Mansard-roof
Double-pitched roof sloping from ridge to eaves on 2 sides, but in 2 different planes with the lower being the steeper and a vertical wall on the other 2 sides
Mantlepiece
Decorative structure around and above a fireplace, usually includes a mantleshelf for displaying decorative items
Masonry
Originally construction by a mason in stone, but expanded to include brick, concrete block and fibro
Mitre
A diagonal joint formed by 2 pieces of timber meeting at an angle
Modillions
Blocks or brackets supporting a cornice or eaves (also known as dentils)
Mortice-and-tenon
A neat join between 2 timbers, one with a socket to receive the matching projecting end of the other, to make a firm connection without the need for nailing. The piece with the socket is called a female and the piece with the projecting end is called a male.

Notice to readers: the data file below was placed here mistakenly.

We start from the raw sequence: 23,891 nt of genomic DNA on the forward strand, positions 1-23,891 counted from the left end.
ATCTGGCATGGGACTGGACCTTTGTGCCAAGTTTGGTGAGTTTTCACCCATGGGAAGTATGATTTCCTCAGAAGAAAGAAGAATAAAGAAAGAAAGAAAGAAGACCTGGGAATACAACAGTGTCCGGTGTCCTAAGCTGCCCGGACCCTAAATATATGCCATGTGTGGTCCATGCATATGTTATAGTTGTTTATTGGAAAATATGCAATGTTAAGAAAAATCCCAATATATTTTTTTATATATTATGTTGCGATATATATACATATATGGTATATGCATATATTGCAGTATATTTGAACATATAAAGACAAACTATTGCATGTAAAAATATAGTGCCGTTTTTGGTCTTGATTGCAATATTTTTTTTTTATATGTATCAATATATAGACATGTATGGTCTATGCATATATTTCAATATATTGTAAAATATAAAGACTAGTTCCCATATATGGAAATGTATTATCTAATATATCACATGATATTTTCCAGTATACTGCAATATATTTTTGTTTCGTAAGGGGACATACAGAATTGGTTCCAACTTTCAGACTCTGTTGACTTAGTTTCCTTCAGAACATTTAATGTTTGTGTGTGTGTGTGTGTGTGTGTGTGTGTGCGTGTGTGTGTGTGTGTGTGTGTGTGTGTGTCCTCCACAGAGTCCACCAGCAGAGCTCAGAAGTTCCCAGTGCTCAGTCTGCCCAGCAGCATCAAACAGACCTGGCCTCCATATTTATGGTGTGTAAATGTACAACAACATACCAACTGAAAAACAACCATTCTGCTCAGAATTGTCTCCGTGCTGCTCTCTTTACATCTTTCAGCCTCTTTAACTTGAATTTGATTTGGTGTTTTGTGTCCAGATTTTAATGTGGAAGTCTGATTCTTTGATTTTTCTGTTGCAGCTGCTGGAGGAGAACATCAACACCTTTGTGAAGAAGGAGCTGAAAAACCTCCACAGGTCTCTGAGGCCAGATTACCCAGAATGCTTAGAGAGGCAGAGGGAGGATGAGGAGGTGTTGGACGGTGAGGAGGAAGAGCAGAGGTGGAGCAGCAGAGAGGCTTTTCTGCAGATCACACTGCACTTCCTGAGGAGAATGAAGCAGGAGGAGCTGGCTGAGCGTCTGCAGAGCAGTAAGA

Moulding
A band or strip along a surface or joining 2 surfaces, such as an architrave around a door or window, a cornice where the wall and ceiling meet or a skirting where wall and floor meet.

ToPN..

Newel
The upright post of a staircase which supports the handrail - often turned and decorated
Nogging
Either infill of masonry laid as panels between a timber wall-frame or small horizontal pieces of timber fixed between the wall studs

ToPO..

Ogee
S-shaped or double curve comprising a convex and a concave section, often seen in decorative archways
Oriel
A bay window suspended above ground

ToPP..

Palings
Broad, split or sawn, upright timbers of a fence, e.g. pickets
Panelling